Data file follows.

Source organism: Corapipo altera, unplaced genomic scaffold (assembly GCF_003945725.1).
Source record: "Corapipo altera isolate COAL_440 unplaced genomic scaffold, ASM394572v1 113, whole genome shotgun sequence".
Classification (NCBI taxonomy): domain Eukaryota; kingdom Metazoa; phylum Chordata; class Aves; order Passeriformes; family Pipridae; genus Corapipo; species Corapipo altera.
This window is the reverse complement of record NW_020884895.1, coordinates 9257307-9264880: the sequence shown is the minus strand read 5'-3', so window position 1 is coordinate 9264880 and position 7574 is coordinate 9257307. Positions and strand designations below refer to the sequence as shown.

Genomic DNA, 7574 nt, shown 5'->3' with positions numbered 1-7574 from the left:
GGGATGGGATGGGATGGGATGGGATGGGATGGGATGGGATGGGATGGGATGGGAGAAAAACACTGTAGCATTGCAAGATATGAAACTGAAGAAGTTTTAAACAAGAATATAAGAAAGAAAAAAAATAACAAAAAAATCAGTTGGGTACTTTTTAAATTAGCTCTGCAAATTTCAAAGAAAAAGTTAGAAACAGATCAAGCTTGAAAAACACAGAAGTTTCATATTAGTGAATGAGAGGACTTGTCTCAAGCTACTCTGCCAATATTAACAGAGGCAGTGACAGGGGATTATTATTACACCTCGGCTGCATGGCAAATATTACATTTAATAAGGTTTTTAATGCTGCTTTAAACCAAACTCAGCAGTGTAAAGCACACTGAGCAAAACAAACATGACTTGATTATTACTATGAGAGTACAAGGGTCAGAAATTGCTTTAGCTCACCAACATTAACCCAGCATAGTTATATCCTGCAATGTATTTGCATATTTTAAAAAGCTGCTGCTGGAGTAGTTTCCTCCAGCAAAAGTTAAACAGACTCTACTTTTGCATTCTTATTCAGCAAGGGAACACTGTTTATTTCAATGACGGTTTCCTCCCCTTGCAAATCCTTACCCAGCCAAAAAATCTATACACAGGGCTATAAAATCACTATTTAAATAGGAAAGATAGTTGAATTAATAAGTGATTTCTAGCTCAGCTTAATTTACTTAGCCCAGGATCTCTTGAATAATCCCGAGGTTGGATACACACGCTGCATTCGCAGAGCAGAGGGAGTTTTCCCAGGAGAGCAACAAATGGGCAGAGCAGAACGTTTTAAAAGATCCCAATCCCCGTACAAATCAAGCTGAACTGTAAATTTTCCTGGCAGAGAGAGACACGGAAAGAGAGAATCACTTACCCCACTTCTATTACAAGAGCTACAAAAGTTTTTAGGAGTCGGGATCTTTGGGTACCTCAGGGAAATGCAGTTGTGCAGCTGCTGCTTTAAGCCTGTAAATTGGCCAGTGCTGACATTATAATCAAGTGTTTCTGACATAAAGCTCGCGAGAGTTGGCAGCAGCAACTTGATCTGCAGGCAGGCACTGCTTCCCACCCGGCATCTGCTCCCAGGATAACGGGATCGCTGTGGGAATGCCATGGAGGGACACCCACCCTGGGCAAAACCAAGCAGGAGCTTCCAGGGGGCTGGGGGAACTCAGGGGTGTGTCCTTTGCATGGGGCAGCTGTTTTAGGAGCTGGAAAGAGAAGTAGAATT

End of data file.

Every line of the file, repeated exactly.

Source organism: Corapipo altera, unplaced genomic scaffold (assembly GCF_003945725.1).
Source record: "Corapipo altera isolate COAL_440 unplaced genomic scaffold, ASM394572v1 113, whole genome shotgun sequence".
Classification (NCBI taxonomy): domain Eukaryota; kingdom Metazoa; phylum Chordata; class Aves; order Passeriformes; family Pipridae; genus Corapipo; species Corapipo altera.
This window is the reverse complement of record NW_020884895.1, coordinates 9257307-9264880: the sequence shown is the minus strand read 5'-3', so window position 1 is coordinate 9264880 and position 7574 is coordinate 9257307. Positions and strand designations below refer to the sequence as shown.

Genomic DNA, 7574 nt, shown 5'->3' with positions numbered 1-7574 from the left:
GGGATGGGATGGGATGGGATGGGATGGGATGGGATGGGATGGGATGGGATGGGAGAAAAACACTGTAGCATTGCAAGATATGAAACTGAAGAAGTTTTAAACAAGAATATAAGAAAGAAAAAAAATAACAAAAAAATCAGTTGGGTACTTTTTAAATTAGCTCTGCAAATTTCAAAGAAAAAGTTAGAAACAGATCAAGCTTGAAAAACACAGAAGTTTCATATTAGTGAATGAGAGGACTTGTCTCAAGCTACTCTGCCAATATTAACAGAGGCAGTGACAGGGGATTATTATTACACCTCGGCTGCATGGCAAATATTACATTTAATAAGGTTTTTAATGCTGCTTTAAACCAAACTCAGCAGTGTAAAGCACACTGAGCAAAACAAACATGACTTGATTATTACTATGAGAGTACAAGGGTCAGAAATTGCTTTAGCTCACCAACATTAACCCAGCATAGTTATATCCTGCAATGTATTTGCATATTTTAAAAAGCTGCTGCTGGAGTAGTTTCCTCCAGCAAAAGTTAAACAGACTCTACTTTTGCATTCTTATTCAGCAAGGGAACACTGTTTATTTCAATGACGGTTTCCTCCCCTTGCAAATCCTTACCCAGCCAAAAAATCTATACACAGGGCTATAAAATCACTATTTAAATAGGAAAGATAGTTGAATTAATAAGTGATTTCTAGCTCAGCTTAATTTACTTAGCCCAGGATCTCTTGAATAATCCCGAGGTTGGATACACACGCTGCATTCGCAGAGCAGAGGGAGTTTTCCCAGGAGAGCAACAAATGGGCAGAGCAGAACGTTTTAAAAGATCCCAATCCCCGTACAAATCAAGCTGAACTGTAAATTTTCCTGGCAGAGAGAGACACGGAAAGAGAGAATCACTTACCCCACTTCTATTACAAGAGCTACAAAAGTTTTTAGGAGTCGGGATCTTTGGGTACCTCAGGGAAATGCAGTTGTGCAGCTGCTGCTTTAAGCCTGTAAATTGGCCAGTGCTGACATTATAATCAAGTGTTTCTGACATAAAGCTCGCGAGAGTTGGCAGCAGCAACTTGATCTGCAGGCAGGCACTGCTTCCCACCCGGCATCTGCTCCCAGGATAACGGGATCGCTGTGGGAATGCCATGGAGGGACACCCACCCTGGGCAAAACCAAGCAGGAGCTTCCAGGGGGCTGGGGGAACTCAGGGGTGTGTCCTTTGCATGGGGCAGCTGTTTTAGGAGCTGGAAAGAGAAGTAGAATT